This time it’s different. Sir John Templeton once said that those might be the four most expensive words in the English language. And here we are again – just like it happened in 2012, some friends and clients have asked me if they should move their investments to cash out of fear that an undesirable presidential candidate might win. The short answer… No.
Should you alter your investment strategy before election day?
I have some personal concerns about how the election’s outcome might impact America from a social and environmental standpoint, and I’m struggling to separate my feelings from what I’m actually invested in. But, I remind myself that I’m not invested in Trump, Clinton, or Wall Street. I am invested in innovation, businesses, land, buildings, etc.
Ultimately, while my fears are real, my experience and training reminds me that neither candidate is likely to have a long-term negative consequence on the world economy. If the market sees that the election is tipping towards an undesirable candidate, it will respond quickly. It might drop or it might rise, and if I could predict which one would happen and when, I’d be writing this blog from my private yacht.
To successfully speculate on an economic event and the impact it would have on my investments, I’d have quite a challenge in front of me:
- I’d have to sell before Wall Street decides who is going to win.
- The markets have to actually drop to validate my decision as the right one (i.e., I have to be right).
- I’d have to buy back into the market at exactly the right moment (before the market starts to recover).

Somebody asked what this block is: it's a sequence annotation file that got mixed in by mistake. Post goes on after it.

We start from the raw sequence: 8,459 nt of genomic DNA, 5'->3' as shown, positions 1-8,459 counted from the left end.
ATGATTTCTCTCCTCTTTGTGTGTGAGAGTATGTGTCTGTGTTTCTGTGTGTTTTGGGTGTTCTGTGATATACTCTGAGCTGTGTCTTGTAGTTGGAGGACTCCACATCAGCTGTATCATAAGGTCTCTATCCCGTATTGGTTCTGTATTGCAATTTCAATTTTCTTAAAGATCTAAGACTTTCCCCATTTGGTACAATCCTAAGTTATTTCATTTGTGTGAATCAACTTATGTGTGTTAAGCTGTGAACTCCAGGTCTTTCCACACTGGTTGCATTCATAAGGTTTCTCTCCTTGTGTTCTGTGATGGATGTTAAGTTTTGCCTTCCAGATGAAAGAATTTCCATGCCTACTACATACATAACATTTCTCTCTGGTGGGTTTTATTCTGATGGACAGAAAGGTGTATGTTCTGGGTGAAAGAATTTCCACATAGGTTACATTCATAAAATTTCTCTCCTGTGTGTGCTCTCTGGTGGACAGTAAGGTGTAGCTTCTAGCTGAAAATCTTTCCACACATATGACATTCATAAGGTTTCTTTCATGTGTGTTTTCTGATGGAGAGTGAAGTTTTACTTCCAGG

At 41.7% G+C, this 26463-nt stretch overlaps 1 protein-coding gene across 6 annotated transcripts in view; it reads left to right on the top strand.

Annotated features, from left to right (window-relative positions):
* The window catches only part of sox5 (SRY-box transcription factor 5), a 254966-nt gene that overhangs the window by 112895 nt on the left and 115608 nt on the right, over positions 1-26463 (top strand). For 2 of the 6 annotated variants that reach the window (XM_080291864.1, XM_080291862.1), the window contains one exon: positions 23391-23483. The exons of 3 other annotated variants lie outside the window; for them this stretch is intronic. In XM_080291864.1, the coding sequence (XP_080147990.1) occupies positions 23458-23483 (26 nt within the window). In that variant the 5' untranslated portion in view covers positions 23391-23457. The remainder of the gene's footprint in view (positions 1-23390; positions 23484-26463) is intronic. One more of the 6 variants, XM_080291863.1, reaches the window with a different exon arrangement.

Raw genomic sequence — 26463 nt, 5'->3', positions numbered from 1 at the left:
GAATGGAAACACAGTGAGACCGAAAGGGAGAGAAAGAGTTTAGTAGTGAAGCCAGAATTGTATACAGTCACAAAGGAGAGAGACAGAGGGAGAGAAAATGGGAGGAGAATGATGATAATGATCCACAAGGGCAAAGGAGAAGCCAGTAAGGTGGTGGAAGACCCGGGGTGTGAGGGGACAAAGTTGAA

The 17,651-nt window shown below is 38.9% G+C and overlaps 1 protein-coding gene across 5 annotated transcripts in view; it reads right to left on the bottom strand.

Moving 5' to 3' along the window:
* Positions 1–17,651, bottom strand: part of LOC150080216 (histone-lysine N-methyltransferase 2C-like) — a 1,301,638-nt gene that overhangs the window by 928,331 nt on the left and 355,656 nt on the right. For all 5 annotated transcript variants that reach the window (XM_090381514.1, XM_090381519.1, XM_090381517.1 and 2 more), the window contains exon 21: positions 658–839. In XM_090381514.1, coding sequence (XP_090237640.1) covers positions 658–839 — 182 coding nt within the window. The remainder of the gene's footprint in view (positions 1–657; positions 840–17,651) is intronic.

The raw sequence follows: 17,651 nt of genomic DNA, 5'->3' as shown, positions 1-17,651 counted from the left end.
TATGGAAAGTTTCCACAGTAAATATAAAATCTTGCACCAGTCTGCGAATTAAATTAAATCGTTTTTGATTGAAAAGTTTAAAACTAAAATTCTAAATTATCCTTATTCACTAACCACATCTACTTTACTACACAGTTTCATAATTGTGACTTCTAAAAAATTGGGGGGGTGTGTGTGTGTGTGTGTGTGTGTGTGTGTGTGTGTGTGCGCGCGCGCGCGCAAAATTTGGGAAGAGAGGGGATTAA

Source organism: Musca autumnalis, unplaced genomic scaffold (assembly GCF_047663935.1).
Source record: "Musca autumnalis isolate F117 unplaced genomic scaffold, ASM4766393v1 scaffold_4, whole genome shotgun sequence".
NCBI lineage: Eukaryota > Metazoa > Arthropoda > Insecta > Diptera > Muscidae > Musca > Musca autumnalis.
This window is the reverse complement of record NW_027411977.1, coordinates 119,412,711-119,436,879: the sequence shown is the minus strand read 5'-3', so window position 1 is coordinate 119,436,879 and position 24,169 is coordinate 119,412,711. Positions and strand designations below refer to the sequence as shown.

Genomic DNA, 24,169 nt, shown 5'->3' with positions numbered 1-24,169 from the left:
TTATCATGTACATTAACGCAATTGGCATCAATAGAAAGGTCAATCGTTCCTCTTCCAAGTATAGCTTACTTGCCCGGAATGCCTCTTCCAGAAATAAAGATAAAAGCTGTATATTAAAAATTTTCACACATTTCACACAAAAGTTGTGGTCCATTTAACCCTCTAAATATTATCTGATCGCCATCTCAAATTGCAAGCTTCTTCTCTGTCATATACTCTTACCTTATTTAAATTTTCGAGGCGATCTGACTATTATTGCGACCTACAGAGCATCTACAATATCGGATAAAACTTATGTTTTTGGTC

With my investments, I fully intend to stay the course regardless of the election’s outcome.
Are you diversified?
The outcome of the election may produce short-term “winners” and “losers” as far as specific industries and companies – all the more reason to make sure you’re in a globally diversified portfolio. (If you only own a handful of stocks, your risk of large losses is huge with or without a looming election.)
Yes, a financial advisor is once again suggesting you do what you’ve heard over and over again – stay the course. Yawn. The risk of reacting to any type of possible world economic situation that you cannot control is far greater than the risk of sticking with your plan and staying focused on the things that you can control. Of course, I’m not saying you can’t become an expat in Ecuador if you don’t like the election’s result, just make sure to read my blog about living abroad first.